He graduated from Dartmouth in 1964 with a bachelor’s degree in international relations and earned a law degree from Yale University in 1967.

After serving in the Air Force as a legal officer in the Judge Advocate General’s Corps, he entered the federal government, working to promote minority-owned businesses at the Advisory Council on Minority Business Enterprise and the Office of Minority Business Enterprise, part of the Department of Commerce, during the presidency of Richard M. Nixon.

Mr. Topping would later join the Reagan administration, first at the presidential personnel office and then at the Environmental Protection Agency, where he served from 1982 until 1986, including two years as staff director of the Office of Air and Radiation. During his time at the agency, he threw himself into such efforts as removing lead from gasoline and establishing standards for particulate air pollution, as well as studying the risks of secondhand smoke.

He married Linda Thompson in 1974. They divorced in 2000. In addition to his daughter Elizabeth, he is survived by a brother, Dr. Trexler Topping; a son, John C. Topping III; another daughter, Alexandra Van Beek; and six grandchildren.

“He saw solutions where other people just saw a problem,” his ex-wife, Linda Thompson Gonzalez, who last year was a candidate for the Florida House of Representatives, said in an interview. She recalled that through the years, Mr. Topping was “distraught” over the lack of progress on climate change “when the solutions are out there, right in front of you, and you fail to do the right thing.” But when he did face those frustrations, he would “take out his yellow pad,” she said. “He expressed his frustration by trying to come up with a solution and a compelling response.”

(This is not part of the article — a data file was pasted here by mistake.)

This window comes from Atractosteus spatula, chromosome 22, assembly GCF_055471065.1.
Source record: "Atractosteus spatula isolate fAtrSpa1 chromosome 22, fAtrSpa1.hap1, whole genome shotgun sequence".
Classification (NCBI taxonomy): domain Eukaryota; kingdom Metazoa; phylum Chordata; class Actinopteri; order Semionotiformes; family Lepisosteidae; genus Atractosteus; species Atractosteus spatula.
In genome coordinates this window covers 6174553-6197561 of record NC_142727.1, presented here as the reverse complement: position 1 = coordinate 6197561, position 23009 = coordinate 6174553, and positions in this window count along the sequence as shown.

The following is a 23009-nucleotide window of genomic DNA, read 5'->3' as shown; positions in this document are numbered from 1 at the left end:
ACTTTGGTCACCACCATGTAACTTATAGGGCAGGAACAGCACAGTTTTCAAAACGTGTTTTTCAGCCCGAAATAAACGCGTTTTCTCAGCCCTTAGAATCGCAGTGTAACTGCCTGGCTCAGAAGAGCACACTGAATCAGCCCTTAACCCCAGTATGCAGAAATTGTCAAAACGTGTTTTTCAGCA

Mr. Topping’s daughter Elizabeth remembered life in their busy household as “charmed.” “He was a connector,” she said. Dinners and parties at the Topping house brought together people with different ideas; disagreements were expected, but “discussion was always fun and always respectful,” she recalled. “I didn’t realize how unique that was.”

Elizabeth Topping said discussions with her father sometimes revealed aspects of his life she had not imagined. One day, she recalled, they were listening to Beatles records, and Mr. Topping said, “Oh, I met John Lennon once, with a few attorneys.” It seemed that the Nixon administration wanted to deport Lennon, and Mr. Topping was one of the lawyers brought in to consult on the matter. His role in the case was minor, he told her, but she recalled him adding, “It would have been much better if he’d been deported — he may not have been killed.”

Mr. Cannon said, “I think John’s defining characteristic is he did not have a speck of guile in him,” adding, “You don’t expect that in Washington.”

But, he added, Mr. Topping’s kind nature might have prevented him from being as effective as he could have been in that city, especially when those on the other side wielded guile to spare.

“He wouldn’t say bad things about people, even when we were fighting really bad people,” Mr. Cannon said. “He didn’t betray his principles to advance his interests.”